Cyber Ramblings - June 19, 2001

19 June 2001
Compiled by Kevin Smith

Flour Flying Over Pastry URL

There are a few things residents of Wisconsin are adamant about. When it comes to Packers games on Sundays few teams can hold a state's interest like the hometown green and yellow, and when it comes to pastries, you better not touch someone's Kringles.

Kringle, a Danish treat, is popular in Racine, Wis., and is now the center of a URL dispute. The flour began to fly when Racine Danish Kringles Corp. (RDK) sued a local Internet provider that leases the domain name to a rival kringle maker, Larsen Bakery Inc. RDK contends that Patrick Flynn, president of, intended to profit from Internet domain names that infringe on RDK's kringle trademarks. RDK lawyer Tom Polcyn said while the words "Racine" and "kringle" might be widely used, together they refer to RDK.

RDK accuses Flynn of cybersquatting, or registering several Racine-related domain names for profit, which is banned under federal law. The lawsuit alleges Flynn tried to sell for $150,000. Flynn says he was trying to reserve the names for local businesses and denies the cybersquatting. His lawyers claim the names are widely used and not trademarked.

Midwest Firm Busted for Internet Con

An Illinois company offering free Internet access scammed customers out of about $500,000 in bogus setup fees, federal regulators alleged Monday., operated by New Millennium Concepts, allegedly encouraged customers to pay a one-time fee ranging from $10 to $16 to join its network. After completing a questionnaire, the customers agreed to complete monthly marketing surveys. In return, they would receive free or reduced-cost Internet service. The Federal Trade Commission, which is suing the company, said at least 59,000 people enrolled. Many websites that warn Internet users about scams have pages dedicated to

U.S. Government Busts Down Internet Pyramid Scheme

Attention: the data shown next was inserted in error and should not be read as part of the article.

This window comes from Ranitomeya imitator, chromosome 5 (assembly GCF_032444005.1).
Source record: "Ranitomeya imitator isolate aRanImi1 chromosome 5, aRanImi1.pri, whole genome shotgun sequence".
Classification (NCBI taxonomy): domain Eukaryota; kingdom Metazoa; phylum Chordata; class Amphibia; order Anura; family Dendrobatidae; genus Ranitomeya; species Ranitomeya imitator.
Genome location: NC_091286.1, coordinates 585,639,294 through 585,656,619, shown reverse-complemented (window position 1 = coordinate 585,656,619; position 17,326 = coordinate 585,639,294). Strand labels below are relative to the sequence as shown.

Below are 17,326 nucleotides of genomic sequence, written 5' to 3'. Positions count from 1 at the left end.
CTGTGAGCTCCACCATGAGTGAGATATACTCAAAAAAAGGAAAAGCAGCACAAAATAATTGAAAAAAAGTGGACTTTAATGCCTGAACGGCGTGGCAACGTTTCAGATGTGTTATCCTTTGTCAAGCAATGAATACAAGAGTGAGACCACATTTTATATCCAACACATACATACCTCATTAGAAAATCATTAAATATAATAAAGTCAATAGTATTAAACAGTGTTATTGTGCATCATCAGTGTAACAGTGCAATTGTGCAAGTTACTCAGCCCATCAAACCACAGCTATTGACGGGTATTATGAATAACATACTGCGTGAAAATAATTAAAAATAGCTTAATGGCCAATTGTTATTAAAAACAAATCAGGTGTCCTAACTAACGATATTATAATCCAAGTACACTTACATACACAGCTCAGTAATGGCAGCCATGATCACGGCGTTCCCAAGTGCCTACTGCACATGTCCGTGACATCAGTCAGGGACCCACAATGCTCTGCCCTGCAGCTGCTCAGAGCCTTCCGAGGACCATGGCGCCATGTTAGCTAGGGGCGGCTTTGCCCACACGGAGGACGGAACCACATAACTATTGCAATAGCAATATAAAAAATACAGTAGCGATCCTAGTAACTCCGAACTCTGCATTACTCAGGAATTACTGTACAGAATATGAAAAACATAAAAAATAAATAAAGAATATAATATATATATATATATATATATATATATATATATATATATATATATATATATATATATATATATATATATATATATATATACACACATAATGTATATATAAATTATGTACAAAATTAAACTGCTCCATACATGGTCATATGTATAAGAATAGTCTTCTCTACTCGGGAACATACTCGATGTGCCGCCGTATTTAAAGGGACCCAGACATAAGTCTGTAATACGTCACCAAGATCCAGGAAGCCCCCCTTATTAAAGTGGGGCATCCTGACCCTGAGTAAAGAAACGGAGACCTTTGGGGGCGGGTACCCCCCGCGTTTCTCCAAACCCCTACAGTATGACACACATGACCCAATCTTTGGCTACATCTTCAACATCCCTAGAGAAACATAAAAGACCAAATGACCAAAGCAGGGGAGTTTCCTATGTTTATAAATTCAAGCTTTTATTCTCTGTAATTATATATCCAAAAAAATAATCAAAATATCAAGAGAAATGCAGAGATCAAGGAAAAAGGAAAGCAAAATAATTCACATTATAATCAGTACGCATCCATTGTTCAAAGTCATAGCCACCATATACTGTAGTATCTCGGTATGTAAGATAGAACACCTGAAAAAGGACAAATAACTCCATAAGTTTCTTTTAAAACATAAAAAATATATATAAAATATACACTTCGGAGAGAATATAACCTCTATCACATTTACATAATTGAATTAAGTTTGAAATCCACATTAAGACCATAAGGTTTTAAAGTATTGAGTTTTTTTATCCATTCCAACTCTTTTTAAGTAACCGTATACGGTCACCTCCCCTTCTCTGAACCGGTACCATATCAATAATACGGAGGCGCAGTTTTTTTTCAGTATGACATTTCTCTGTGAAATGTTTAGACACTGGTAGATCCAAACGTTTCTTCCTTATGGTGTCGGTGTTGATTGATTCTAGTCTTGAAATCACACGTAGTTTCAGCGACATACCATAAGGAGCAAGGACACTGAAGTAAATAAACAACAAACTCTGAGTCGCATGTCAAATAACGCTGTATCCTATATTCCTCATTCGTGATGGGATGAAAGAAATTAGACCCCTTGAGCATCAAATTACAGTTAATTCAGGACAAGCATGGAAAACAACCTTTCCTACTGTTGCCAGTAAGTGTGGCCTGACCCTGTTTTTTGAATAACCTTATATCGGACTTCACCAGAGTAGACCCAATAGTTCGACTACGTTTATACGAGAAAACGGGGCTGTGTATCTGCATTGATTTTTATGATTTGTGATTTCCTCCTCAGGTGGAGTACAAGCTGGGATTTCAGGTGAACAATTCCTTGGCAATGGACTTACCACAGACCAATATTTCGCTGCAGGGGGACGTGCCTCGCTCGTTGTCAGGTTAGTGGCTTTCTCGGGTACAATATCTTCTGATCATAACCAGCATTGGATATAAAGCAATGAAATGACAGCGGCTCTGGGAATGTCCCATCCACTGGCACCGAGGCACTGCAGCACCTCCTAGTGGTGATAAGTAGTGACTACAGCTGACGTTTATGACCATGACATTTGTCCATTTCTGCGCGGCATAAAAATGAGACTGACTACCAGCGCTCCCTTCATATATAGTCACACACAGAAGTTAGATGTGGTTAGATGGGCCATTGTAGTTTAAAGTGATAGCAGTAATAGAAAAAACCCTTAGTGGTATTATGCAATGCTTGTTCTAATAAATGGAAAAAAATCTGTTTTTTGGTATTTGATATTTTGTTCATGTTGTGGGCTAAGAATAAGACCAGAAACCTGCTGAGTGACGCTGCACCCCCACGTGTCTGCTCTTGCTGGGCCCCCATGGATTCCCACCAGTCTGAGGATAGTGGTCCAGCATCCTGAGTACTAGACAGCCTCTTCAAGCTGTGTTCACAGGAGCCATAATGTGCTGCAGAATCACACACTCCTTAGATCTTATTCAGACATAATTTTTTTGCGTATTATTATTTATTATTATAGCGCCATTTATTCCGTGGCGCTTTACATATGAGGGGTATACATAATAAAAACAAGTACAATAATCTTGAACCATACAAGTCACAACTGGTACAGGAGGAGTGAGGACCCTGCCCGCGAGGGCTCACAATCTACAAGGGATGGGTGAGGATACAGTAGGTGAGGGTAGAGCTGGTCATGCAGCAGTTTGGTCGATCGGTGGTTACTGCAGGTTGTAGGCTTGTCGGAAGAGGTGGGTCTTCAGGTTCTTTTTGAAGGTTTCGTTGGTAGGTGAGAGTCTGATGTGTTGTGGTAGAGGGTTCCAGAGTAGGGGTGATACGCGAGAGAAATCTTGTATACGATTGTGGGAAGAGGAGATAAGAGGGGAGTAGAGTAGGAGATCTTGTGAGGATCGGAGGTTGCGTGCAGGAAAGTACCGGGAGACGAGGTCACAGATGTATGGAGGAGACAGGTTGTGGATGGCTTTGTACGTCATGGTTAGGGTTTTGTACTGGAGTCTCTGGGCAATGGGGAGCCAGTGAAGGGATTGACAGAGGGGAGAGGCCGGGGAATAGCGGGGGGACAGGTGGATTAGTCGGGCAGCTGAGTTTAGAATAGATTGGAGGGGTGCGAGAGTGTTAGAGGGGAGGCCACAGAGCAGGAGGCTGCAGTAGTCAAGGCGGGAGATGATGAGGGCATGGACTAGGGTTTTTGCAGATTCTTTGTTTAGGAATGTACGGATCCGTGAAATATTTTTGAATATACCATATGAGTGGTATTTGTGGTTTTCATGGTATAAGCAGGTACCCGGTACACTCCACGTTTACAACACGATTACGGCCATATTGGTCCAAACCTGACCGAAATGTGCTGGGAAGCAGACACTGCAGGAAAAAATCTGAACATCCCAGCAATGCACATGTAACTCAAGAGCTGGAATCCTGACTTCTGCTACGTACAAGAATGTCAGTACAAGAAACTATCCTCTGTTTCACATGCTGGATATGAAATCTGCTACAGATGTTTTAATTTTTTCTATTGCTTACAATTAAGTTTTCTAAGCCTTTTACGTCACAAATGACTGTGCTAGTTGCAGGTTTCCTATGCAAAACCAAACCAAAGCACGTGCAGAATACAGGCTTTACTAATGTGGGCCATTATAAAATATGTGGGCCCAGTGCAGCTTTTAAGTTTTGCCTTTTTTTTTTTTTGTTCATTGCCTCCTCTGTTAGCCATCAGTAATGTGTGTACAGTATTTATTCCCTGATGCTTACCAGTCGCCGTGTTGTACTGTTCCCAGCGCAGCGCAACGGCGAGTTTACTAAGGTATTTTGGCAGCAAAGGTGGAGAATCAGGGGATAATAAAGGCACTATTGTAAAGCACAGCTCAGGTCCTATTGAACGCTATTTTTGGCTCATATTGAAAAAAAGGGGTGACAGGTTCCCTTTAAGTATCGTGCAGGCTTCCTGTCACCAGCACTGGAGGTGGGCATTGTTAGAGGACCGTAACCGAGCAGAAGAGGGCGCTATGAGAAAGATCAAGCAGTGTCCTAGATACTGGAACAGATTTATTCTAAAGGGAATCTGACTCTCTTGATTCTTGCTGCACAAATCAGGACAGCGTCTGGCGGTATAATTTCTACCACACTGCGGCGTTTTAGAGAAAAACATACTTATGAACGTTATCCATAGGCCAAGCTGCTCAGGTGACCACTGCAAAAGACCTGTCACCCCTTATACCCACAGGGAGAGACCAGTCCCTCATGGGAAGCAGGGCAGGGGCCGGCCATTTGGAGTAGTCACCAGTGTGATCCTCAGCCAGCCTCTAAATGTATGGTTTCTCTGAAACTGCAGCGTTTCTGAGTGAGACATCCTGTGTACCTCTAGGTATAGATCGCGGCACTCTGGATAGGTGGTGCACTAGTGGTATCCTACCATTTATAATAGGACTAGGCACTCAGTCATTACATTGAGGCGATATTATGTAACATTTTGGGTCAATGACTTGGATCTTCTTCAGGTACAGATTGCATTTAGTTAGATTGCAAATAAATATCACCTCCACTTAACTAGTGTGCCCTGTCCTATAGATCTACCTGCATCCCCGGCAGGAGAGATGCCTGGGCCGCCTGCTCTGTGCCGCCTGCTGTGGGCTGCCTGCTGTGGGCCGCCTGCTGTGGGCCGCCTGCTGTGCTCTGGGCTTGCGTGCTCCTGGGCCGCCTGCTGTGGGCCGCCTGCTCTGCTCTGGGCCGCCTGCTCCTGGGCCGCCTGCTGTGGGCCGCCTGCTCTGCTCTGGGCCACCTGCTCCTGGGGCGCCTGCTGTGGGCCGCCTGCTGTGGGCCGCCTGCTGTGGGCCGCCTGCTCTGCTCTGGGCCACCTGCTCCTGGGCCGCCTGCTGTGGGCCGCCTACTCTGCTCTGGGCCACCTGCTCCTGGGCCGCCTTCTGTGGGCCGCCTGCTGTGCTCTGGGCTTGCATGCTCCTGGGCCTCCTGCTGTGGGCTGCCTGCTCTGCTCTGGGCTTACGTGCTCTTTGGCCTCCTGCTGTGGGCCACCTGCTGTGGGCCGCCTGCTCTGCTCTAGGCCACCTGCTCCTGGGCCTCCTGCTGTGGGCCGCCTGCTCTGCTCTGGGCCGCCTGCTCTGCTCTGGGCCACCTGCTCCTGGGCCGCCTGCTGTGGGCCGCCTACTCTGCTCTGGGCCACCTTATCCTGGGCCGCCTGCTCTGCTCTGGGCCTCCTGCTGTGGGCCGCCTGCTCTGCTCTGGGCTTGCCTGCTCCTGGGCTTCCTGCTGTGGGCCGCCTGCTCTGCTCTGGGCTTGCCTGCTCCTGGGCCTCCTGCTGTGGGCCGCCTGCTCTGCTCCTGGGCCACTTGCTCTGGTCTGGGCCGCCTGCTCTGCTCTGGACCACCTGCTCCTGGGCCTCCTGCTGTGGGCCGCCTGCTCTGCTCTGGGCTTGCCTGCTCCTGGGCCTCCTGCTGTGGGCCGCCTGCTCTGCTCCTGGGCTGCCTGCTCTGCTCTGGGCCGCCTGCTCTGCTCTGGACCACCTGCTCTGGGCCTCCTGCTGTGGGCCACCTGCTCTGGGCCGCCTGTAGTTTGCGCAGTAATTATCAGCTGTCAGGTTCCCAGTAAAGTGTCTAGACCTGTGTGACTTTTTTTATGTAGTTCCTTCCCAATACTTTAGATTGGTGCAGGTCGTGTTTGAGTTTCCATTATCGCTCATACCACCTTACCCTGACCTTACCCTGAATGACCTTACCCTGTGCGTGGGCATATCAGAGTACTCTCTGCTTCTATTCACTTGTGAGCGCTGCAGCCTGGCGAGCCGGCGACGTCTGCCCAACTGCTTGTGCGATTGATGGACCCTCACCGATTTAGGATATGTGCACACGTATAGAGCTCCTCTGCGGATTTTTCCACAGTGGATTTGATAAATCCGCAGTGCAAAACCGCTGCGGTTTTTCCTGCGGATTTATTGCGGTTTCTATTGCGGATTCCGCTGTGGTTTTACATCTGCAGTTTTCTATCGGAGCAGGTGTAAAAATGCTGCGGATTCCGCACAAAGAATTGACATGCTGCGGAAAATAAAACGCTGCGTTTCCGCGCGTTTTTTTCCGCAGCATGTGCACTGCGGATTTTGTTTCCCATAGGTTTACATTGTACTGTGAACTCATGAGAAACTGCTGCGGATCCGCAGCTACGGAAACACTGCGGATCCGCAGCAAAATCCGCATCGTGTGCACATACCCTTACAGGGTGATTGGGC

The government has charged four companies with using the Internet to con consumers around the globe out of about $175 million in a massive pyramid scheme., based in Tulsa, Okla., and three partner companies promoted a work-at-home business, charging $125 for an educational software package and the opportunity to earn money by recruiting others to buy the packages, the Federal Trade Commission said Monday. The recruits would have to buy one or more packages and then could recruit still more people and so on, earning commissions for those above them in the recruiting chain, the FTC said upon disclosing details of sealed civil charges filed May 30.

Solectron Slashing Work Force

In the latest sign that the technology economy is far from a recovery, contract manufacturer Solectron Corp. is cutting nearly 12,600 more jobs than previously disclosed and lowering its outlook for the current quarter. Solectron, which makes high-tech products for companies that outsource their manufacturing, said Monday that at the end of August, it would have approximately 20,700 fewer jobs than the 79,000 it had in February--a reduction of 26 percent. The company already said in March that it was cutting about 8,200 jobs, mostly through layoffs. Most of those cuts and the ones revealed Monday already have been made, spokesman Kevin Whalen said. The announcement came as Solectron reported a net loss in its fiscal third quarter and fell short of Wall Street expectations.

Winner Selected in Sex-For-Madonna-Tickets Contest